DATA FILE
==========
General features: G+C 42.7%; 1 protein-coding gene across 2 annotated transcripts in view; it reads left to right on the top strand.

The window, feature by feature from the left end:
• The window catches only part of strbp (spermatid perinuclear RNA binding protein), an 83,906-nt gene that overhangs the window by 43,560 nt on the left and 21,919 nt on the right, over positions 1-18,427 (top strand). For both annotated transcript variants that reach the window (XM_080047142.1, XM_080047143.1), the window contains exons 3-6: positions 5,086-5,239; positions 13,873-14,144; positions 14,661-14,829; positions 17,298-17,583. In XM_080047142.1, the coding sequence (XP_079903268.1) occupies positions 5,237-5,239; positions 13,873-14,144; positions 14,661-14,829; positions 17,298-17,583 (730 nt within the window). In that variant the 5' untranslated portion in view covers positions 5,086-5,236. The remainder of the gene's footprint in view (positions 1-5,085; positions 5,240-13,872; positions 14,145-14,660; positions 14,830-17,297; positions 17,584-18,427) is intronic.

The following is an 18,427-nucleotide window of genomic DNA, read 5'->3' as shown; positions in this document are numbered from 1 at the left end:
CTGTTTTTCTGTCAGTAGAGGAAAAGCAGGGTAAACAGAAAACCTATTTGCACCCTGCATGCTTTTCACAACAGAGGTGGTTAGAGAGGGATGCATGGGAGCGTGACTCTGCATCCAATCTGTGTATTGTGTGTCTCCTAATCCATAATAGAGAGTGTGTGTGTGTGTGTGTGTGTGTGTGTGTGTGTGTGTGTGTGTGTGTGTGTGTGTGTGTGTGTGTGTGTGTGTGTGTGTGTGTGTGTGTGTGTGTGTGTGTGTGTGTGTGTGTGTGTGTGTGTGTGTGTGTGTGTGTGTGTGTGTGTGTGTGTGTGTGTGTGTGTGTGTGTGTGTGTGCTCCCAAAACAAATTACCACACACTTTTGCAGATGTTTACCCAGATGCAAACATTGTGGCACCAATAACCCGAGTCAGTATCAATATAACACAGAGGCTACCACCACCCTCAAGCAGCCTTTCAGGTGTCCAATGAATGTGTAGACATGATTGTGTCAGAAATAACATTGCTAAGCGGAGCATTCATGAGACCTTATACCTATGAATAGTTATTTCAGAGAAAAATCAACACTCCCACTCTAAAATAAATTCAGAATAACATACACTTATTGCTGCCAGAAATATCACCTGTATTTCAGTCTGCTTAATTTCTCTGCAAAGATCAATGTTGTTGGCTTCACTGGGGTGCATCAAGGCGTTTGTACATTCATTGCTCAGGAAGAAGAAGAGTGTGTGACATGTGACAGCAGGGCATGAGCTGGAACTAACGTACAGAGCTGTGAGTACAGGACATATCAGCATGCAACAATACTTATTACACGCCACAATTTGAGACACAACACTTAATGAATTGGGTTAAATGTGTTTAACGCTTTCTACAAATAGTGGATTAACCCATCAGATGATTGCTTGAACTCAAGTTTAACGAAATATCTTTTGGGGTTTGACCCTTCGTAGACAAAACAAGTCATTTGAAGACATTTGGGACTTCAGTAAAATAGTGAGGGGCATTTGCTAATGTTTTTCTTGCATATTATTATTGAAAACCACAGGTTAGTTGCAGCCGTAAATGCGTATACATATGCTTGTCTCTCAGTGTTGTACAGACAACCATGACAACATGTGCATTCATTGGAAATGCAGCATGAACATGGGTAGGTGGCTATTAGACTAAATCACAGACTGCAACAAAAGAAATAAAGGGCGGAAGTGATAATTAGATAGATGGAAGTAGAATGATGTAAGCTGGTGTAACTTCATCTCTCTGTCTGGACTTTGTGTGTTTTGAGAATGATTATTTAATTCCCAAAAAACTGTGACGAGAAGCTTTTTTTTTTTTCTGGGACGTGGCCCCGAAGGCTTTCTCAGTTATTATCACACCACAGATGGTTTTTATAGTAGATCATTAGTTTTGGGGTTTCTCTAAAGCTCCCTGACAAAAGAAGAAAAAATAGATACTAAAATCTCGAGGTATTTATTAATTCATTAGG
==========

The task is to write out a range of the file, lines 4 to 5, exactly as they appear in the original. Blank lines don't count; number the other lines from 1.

The following is an 18,427-nucleotide window of genomic DNA, read 5'->3' as shown; positions in this document are numbered from 1 at the left end:
CTGTTTTTCTGTCAGTAGAGGAAAAGCAGGGTAAACAGAAAACCTATTTGCACCCTGCATGCTTTTCACAACAGAGGTGGTTAGAGAGGGATGCATGGGAGCGTGACTCTGCATCCAATCTGTGTATTGTGTGTCTCCTAATCCATAATAGAGAGTGTGTGTGTGTGTGTGTGTGTGTGTGTGTGTGTGTGTGTGTGTGTGTGTGTGTGTGTGTGTGTGTGTGTGTGTGTGTGTGTGTGTGTGTGTGTGTGTGTGTGTGTGTGTGTGTGTGTGTGTGTGTGTGTGTGTGTGTGTGTGTGTGTGTGTGTGTGTGTGTGTGTGTGTGTGTGTGTGCTCCCAAAACAAATTACCACACACTTTTGCAGATGTTTACCCAGATGCAAACATTGTGGCACCAATAACCCGAGTCAGTATCAATATAACACAGAGGCTACCACCACCCTCAAGCAGCCTTTCAGGTGTCCAATGAATGTGTAGACATGATTGTGTCAGAAATAACATTGCTAAGCGGAGCATTCATGAGACCTTATACCTATGAATAGTTATTTCAGAGAAAAATCAACACTCCCACTCTAAAATAAATTCAGAATAACATACACTTATTGCTGCCAGAAATATCACCTGTATTTCAGTCTGCTTAATTTCTCTGCAAAGATCAATGTTGTTGGCTTCACTGGGGTGCATCAAGGCGTTTGTACATTCATTGCTCAGGAAGAAGAAGAGTGTGTGACATGTGACAGCAGGGCATGAGCTGGAACTAACGTACAGAGCTGTGAGTACAGGACATATCAGCATGCAACAATACTTATTACACGCCACAATTTGAGACACAACACTTAATGAATTGGGTTAAATGTGTTTAACGCTTTCTACAAATAGTGGATTAACCCATCAGATGATTGCTTGAACTCAAGTTTAACGAAATATCTTTTGGGGTTTGACCCTTCGTAGACAAAACAAGTCATTTGAAGACATTTGGGACTTCAGTAAAATAGTGAGGGGCATTTGCTAATGTTTTTCTTGCATATTATTATTGAAAACCACAGGTTAGTTGCAGCCGTAAATGCGTATACATATGCTTGTCTCTCAGTGTTGTACAGACAACCATGACAACATGTGCATTCATTGGAAATGCAGCATGAACATGGGTAGGTGGCTATTAGACTAAATCACAGACTGCAACAAAAGAAATAAAGGGCGGAAGTGATAATTAGATAGATGGAAGTAGAATGATGTAAGCTGGTGTAACTTCATCTCTCTGTCTGGACTTTGTGTGTTTTGAGAATGATTATTTAATTCCCAAAAAACTGTGACGAGAAGCTTTTTTTTTTTTCTGGGACGTGGCCCCGAAGGCTTTCTCAGTTATTATCACACCACAGATGGTTTTTATAGTAGATCATTAGTTTTGGGGTTTCTCTAAAGCTCCCTGACAAAAGAAGAAAAAATAGATACTAAAATCTCGAGGTATTTATTAATTCATTAGG